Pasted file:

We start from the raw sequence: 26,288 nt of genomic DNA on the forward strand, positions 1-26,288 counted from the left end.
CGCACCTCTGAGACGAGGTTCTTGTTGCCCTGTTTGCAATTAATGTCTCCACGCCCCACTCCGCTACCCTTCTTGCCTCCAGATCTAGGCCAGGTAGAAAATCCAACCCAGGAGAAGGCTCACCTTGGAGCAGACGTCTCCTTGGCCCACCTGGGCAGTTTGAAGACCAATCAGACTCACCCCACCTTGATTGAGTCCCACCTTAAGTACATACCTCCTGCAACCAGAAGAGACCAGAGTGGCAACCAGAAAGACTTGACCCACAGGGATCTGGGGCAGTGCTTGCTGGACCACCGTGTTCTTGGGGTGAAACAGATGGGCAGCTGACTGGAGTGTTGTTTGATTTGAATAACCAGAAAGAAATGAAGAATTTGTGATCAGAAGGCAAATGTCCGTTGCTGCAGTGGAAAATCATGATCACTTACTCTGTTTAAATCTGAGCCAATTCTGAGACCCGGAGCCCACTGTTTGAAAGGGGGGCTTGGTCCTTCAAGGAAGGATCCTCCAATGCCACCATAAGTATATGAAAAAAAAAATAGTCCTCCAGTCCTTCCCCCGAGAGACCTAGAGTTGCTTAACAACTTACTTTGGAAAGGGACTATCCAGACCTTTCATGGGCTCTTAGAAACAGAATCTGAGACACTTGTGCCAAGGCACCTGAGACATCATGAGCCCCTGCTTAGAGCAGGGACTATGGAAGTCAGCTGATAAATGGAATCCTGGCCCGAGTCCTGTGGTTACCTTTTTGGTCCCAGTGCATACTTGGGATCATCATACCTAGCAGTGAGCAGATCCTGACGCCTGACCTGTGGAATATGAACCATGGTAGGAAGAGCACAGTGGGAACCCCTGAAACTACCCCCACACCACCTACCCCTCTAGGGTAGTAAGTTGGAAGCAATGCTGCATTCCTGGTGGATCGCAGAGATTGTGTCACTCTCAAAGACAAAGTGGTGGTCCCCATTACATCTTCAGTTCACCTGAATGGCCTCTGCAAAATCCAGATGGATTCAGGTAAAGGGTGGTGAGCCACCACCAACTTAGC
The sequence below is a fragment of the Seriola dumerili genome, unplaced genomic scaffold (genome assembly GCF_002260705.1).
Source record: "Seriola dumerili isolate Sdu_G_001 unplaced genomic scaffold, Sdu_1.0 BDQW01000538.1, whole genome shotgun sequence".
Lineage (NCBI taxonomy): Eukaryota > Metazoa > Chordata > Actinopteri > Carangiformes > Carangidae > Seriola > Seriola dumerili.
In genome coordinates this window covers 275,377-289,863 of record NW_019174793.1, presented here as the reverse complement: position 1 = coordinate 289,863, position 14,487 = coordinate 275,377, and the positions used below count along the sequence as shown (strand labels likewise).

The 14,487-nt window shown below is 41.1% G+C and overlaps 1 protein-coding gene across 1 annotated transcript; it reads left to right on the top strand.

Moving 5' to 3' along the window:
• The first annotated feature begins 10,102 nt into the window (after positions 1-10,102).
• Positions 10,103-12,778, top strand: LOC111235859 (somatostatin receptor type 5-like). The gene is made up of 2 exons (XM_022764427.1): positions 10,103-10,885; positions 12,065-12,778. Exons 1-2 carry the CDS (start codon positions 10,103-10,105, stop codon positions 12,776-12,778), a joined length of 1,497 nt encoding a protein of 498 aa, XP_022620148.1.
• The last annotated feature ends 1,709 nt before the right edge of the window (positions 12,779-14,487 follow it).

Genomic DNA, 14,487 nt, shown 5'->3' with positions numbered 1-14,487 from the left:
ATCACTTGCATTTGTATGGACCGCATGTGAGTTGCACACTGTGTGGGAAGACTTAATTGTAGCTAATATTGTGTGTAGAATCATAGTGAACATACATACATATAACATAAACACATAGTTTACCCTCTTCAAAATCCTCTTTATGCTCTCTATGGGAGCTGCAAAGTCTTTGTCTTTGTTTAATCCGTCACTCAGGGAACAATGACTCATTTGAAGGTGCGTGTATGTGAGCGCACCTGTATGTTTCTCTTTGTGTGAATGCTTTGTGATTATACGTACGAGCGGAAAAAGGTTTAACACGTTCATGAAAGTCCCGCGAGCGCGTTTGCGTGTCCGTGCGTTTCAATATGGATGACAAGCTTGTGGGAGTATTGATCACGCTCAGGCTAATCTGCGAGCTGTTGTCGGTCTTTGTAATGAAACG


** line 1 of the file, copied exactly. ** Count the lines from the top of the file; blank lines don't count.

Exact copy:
We start from the raw sequence: 26,288 nt of genomic DNA on the forward strand, positions 1-26,288 counted from the left end.